There Are 432 Australia Post Branches Without Computers

There Are 432 Australia Post Branches Without Computers

Think technology is taking over everywhere? Think again. Australia Post has announced a plan to modernise rural and regional post offices. One of the key upgrades? Upgrading 432 branches which are still using manual point of sale systems.

Picture: Melanie Hughes

Here’s how Australia Post explains that element of the plan in its media release:

Offering connection to Australia Post’s electronic point of sale system (EPOS) for 432 LPOs [licensed post offices] that currently use manual processes. This will allow these stores to offer customers additional services such as payment by credit card or EFTPOS and banking services.

Quite frankly, the mind boggles out that thought of operating any kind of business without an electronic POS system. It’s quite possible that the smaller LPOs do have electronic systems for other products they sell, and stick to manual processes purely for postal activities. But that still sounds unnecessarily painful and low-margin.


  • I think maybe it has to do with how many LPOs are just the back room of another business. It sounds a bit dumb but I know a lot of people who I ship to would much rather a bare bones satellite LPO in the back of a news agency than the dedicated post office that’s four hours away.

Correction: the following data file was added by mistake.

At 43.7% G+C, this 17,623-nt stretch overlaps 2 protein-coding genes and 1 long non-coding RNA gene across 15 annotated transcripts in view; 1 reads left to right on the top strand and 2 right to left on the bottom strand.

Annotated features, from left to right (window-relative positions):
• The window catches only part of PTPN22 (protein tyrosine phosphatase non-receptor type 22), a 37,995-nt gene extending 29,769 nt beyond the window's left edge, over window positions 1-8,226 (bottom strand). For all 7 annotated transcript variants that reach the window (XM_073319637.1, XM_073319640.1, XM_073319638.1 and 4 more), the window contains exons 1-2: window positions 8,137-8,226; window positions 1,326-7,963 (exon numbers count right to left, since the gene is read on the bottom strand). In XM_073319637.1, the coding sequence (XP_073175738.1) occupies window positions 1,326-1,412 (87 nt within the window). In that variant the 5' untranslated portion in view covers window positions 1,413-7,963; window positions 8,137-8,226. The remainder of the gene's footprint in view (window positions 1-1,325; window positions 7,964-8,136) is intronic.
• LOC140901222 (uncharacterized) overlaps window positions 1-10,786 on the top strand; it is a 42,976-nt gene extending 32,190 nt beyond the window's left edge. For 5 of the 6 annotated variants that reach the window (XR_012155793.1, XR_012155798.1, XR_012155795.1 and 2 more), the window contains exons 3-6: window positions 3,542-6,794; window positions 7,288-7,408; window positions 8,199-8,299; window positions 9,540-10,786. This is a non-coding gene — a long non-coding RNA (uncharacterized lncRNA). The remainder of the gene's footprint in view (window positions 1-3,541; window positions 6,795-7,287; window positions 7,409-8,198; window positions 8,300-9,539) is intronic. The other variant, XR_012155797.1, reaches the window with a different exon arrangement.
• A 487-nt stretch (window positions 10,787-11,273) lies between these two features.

• Manual POS doesn’t mean it isn’t electronic, just means they are using a standard POS system that isn’t connected to Australia Poet’s servers. So most likely to be a basic computerised cash register POS system rather than a computer based one

  • For many of the sites, the biggest challenge will be getting reliable internet. My in-laws have a country store in a mobile black spot in Rural NSW. The best internet they have is dodgy satellite. They offer eftpos, though using dial up, and have a manual till. Interested to see what will be offered to them!

    • ^ This

      As surprising as it might seem there are still many places in regional Australia with inadequate internet infrastructure. My sister in-law runs a cafe 40ks from what’s technically a city and she cant use eft when the phone’s busy.
      wouldn’t it be great if the government could get behind some sort of a crazy idea like…oh…I don’t know, a National Broadband Network.

      • Ohhh – but that’s just for downloading movies, isn’t it? This goverment is so-shorted, it makes Mr Magoo look like he has 20-20 vision!

  • Yup. I used to work in local government in rural Queensland a couple years ago. Our Council prided itself on being forward thinking and tech savvy, and wanted mobile solutions that required net connectivity. Not even Telstra could come through consistently enough to make it workable.

    • I’m sure they *could* have, but decided they wouldn’t make enough of a profit..

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